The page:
You're trying to convert apples into oranges here. MultiByteToWideChar and WideCharToMultiByte convert between specific encodings, UTF-16 <-> a variety of other encodings, including ANSI.
- The encoding to which the char <-> wchar_t functions in the C standard library operates is implementation defined. It could translate between UCS-2 and ASCII, or EBDIC, or any number of other codepages. You can't replace the windows functions with these because you can't assume wcstombs and mbstowcs actually are talking about UTF-16, or actually talking about ASCII. Usually the actual encoding they use is UTF-32 on unix boxes.
- Unix boxes don't often recognise UTF-16 -- they're all UTF-8 based, if they support unicode at all.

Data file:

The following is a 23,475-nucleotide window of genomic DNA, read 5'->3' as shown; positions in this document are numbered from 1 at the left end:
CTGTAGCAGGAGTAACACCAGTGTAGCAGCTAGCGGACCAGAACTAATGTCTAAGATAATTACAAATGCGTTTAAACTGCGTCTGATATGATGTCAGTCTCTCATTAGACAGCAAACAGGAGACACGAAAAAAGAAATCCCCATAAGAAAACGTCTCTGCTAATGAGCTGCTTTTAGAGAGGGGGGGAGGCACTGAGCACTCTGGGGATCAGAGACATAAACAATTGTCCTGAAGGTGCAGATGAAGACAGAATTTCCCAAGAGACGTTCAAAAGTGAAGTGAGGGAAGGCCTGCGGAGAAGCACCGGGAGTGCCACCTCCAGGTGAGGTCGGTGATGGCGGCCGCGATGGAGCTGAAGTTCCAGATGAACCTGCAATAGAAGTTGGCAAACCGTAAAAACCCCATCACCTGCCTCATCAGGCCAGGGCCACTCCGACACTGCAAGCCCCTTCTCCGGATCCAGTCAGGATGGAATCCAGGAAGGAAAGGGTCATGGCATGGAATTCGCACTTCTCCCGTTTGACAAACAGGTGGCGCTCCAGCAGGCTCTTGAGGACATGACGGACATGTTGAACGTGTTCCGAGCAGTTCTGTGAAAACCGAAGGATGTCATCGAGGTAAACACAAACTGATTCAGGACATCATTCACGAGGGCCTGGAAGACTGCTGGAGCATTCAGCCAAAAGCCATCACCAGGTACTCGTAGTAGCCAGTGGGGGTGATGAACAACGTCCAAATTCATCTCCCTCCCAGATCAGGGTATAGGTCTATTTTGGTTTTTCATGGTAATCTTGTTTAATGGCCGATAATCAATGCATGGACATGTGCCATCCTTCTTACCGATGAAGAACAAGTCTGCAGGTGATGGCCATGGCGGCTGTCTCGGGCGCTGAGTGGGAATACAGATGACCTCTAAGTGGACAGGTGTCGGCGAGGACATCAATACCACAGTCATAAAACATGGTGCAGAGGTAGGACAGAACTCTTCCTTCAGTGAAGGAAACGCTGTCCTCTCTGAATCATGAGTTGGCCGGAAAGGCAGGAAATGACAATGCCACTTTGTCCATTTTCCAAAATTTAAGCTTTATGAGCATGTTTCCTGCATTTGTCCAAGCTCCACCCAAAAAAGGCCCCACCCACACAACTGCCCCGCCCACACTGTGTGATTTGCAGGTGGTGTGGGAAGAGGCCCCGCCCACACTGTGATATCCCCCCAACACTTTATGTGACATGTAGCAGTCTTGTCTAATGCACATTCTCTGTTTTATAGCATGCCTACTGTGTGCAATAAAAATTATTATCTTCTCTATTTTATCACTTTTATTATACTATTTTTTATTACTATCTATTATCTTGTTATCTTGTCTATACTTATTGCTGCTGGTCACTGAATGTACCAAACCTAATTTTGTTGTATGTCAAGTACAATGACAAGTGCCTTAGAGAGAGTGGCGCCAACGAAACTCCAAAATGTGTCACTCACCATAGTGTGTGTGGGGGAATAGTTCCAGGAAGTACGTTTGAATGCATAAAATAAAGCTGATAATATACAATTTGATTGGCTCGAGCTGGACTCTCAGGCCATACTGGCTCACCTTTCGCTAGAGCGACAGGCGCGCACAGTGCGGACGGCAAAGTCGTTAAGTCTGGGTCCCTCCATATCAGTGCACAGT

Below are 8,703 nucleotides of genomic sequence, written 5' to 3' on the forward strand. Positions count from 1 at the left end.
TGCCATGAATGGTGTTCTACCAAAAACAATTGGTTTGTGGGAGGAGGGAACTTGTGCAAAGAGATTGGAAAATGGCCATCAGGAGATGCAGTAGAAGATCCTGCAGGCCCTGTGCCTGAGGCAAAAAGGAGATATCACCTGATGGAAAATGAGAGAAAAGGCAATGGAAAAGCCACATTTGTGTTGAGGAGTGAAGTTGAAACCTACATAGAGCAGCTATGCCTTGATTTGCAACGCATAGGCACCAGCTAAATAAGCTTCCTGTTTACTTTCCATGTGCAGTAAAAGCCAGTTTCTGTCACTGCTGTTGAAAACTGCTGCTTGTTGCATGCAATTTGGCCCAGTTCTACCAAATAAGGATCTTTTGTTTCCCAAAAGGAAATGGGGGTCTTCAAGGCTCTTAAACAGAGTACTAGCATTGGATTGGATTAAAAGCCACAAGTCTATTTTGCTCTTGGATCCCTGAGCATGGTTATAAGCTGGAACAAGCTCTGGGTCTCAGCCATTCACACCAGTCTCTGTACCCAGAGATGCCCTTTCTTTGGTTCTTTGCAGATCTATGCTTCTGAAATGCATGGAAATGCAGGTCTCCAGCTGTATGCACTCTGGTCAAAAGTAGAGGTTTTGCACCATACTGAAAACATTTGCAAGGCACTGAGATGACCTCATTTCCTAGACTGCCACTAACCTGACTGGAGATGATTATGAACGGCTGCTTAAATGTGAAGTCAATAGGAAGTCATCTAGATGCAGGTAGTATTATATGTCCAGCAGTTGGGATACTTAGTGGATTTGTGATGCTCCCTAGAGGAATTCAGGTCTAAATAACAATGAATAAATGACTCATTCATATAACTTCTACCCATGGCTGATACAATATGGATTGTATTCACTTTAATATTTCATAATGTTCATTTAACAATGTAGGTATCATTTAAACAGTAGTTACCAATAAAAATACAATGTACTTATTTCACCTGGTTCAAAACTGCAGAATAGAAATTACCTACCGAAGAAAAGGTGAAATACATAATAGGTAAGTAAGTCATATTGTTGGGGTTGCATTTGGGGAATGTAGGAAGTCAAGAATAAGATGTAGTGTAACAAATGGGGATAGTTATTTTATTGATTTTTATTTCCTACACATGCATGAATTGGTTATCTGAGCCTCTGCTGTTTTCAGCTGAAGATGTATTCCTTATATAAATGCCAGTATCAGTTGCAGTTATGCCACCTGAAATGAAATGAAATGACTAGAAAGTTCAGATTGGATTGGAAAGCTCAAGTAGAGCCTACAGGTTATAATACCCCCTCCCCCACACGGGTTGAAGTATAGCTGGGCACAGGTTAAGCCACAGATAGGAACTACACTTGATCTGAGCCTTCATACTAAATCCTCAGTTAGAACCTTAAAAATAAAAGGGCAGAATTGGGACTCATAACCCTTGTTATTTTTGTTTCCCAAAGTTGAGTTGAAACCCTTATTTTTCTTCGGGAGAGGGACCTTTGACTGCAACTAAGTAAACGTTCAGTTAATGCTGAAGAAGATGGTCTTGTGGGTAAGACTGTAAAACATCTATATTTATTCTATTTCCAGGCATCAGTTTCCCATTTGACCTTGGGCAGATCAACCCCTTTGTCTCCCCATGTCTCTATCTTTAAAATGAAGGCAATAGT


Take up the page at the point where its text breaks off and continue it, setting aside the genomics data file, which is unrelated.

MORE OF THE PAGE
wchar_t is typically 4 bytes on unix boxes, not 2 bytes, so you'd have to check all of your code to ensure that the size of it was never assumed to be 2 bytes.
Simply put, there is no completely portable way of dealing with these kind of things unless you write the code to do the encoding yourself.
If you want to be portable, you need to define a typedef or something so that your application uses wchar_t on windows, and char on everything else. You then must assume that UTF-16 is being used on Windows boxes, and UTF-8 is being used on unix boxes.
OR: You have to use a library, such as ICU.